When Albert Hempel, 53, woke up on Feb. 27, he felt great and ready to tackle another day working on his family’s ranch near Eldridge, Missouri. As he was getting ready, he noticed a loss of balance but thought sitting down for a moment would resolve the issue. But then his right leg started trembling, followed by his right side going completely numb. Hempel had heard enough radio public service announcements to know he was experiencing a stroke and needed emergency care.
May is National Stroke Awareness Month, and Hempel is sharing his story to encourage others to act fast when you or someone you know might be having a stroke.
“I had just been thinking about signs of a stroke because my brother and I are our caregivers for our mother,” Hempel said. “So I recognized my symptoms were typical of a stroke, and I knew acting fast was key to decreasing my risk of lasting damage. I think everyone needs to know what a stroke looks like so they don’t delay getting medical care.”
Hempel fell to the ground and used his good side to pull himself to his phone. He called his brother, who rushed over to help, and a nearby friend, who offered to drive him to Lake Regional Hospital, which is a Level II Stroke Center.
A Stroke Is Always an Emergency
A stroke occurs when something blocks the blood supply to part of the brain or when a blood vessel in the brain bursts. As a result, a stroke starves the brain of the nutrients it needs. When a stroke interrupts blood flow to a particular part of the brain that controls a body function, that part of the body won’t work normally. Stroke is a leading cause of death or serious disability in the United States.
The good news is fast treatment can limit the damage from a stroke and provide a better chance of recovery. Hempel’s stroke was caused by an insufficient blood flow and treated with a clot-busting drug called tPA. His door-to-needle time was 32 minutes, well below the national benchmark of 60 minutes.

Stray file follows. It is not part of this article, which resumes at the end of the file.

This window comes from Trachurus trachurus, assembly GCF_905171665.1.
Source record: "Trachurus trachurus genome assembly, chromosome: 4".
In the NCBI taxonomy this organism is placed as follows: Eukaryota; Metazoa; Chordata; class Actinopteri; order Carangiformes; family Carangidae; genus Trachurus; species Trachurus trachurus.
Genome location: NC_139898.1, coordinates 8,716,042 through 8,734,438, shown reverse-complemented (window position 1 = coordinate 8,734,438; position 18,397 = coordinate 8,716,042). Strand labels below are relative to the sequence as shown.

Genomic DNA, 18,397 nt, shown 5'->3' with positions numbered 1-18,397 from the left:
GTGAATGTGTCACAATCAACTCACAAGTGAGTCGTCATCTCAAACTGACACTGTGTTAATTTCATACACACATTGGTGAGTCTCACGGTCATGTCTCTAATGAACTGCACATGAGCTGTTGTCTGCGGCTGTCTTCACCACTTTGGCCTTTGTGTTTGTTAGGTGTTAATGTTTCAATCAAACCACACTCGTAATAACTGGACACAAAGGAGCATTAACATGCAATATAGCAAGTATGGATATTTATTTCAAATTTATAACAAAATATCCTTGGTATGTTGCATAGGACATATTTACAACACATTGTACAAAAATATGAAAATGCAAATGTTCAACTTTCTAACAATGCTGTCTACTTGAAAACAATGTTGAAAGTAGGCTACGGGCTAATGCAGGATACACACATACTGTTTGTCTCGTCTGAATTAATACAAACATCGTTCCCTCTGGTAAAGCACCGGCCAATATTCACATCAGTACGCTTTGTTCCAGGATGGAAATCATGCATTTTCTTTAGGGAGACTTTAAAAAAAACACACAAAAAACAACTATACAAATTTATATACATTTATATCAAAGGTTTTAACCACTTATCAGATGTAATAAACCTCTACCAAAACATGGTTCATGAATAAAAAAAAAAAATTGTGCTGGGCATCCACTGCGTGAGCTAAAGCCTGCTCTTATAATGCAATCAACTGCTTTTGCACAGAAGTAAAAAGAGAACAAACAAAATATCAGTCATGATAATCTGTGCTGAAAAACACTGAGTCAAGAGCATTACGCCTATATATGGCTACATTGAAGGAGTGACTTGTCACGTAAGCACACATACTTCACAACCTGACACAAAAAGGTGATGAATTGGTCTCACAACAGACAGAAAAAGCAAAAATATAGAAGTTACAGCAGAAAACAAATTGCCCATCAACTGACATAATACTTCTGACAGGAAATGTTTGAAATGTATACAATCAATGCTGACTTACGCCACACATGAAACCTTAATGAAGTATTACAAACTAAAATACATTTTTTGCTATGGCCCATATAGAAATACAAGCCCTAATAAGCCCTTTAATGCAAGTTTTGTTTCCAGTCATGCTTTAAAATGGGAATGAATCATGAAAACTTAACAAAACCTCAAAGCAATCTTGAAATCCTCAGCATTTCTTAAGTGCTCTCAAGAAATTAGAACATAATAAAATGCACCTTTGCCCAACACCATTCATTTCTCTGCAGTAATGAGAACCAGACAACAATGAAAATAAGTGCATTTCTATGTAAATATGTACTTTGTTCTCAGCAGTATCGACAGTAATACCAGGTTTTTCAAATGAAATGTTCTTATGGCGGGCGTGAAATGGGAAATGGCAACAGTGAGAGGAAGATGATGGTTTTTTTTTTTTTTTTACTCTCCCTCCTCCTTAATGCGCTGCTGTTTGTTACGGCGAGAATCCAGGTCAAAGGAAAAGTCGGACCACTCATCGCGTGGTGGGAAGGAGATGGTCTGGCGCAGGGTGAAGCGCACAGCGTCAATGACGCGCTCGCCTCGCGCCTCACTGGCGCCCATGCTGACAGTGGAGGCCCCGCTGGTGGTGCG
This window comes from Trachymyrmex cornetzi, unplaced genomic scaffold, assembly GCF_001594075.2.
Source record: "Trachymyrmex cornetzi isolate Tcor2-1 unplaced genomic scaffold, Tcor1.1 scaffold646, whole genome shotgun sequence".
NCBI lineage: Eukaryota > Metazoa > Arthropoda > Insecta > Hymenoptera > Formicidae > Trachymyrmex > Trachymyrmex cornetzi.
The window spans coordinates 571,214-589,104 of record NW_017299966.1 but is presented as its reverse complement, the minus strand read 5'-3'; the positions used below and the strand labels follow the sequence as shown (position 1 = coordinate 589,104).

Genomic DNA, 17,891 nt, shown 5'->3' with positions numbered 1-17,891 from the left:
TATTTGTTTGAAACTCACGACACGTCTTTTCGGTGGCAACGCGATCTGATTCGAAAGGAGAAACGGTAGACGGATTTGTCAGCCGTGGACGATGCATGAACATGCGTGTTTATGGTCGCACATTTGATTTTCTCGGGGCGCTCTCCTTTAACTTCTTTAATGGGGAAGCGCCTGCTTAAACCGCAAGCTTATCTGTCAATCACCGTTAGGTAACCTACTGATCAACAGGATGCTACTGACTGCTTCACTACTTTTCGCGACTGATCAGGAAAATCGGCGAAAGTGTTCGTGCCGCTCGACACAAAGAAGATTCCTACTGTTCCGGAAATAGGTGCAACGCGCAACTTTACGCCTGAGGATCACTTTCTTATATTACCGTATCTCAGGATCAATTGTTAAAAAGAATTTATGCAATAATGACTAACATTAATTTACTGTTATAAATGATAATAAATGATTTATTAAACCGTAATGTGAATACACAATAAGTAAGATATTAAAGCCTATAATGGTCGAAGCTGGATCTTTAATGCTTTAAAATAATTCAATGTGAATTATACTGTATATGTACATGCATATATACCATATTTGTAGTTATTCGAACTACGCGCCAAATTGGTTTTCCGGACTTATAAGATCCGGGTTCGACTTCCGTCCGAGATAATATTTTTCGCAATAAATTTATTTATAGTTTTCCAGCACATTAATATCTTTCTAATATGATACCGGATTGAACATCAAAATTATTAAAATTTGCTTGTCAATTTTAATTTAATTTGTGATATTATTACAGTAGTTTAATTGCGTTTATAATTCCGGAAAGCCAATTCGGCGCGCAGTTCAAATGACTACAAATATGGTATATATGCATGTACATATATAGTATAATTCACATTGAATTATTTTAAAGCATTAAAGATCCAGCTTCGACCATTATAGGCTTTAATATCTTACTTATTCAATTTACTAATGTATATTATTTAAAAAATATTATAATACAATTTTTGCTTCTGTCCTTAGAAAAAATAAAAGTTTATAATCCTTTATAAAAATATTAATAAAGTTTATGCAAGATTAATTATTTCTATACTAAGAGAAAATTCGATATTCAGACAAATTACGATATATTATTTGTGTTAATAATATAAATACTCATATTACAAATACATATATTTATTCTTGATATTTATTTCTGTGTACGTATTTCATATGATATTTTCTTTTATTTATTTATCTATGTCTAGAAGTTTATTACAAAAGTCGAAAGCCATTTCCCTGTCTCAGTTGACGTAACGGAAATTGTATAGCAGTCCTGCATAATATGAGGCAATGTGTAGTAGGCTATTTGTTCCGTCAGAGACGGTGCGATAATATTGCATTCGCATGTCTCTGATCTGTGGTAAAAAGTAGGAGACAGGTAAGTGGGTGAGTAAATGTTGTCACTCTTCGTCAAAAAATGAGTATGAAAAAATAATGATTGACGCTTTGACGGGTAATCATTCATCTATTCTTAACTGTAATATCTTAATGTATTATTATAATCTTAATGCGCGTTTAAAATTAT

“After arriving at Lake Regional, it all happened quickly,” Hempel said. “I woke up in the ICU to A-1 care. My nurses in ICU and PCU regularly checked on me and came running if I needed anything.”
Hempel was released from the hospital three days later.
Recovery and Rehabilitation
Recovery time after a stroke varies; it can take weeks, months or even years. For many stroke patients, rehabilitation therapies, which can include physical therapy, occupational therapy or speech therapy, can help. Rehabilitation begins in the hospital as soon as possible following a stroke and continues, as necessary, after a patient’s release.
“I felt grateful to be able to walk out of the hospital with a cane,” Hempel said. “While I was an inpatient, they taught me rehabilitation exercises to do at home. Luckily, I didn’t need any home services. My strength is mostly back, but I’m not up to full endurance yet.”
Hempel hopes he can inspire others not to lose hope as they recover from a stroke.
“I know it can be discouraging when you don’t see quick progress, but you have to stay determined,” Hempel said. “Keep up with your therapies, and follow your exercises.”
To learn more about stroke care at Lake Regional, visit lakeregional.com/stroke.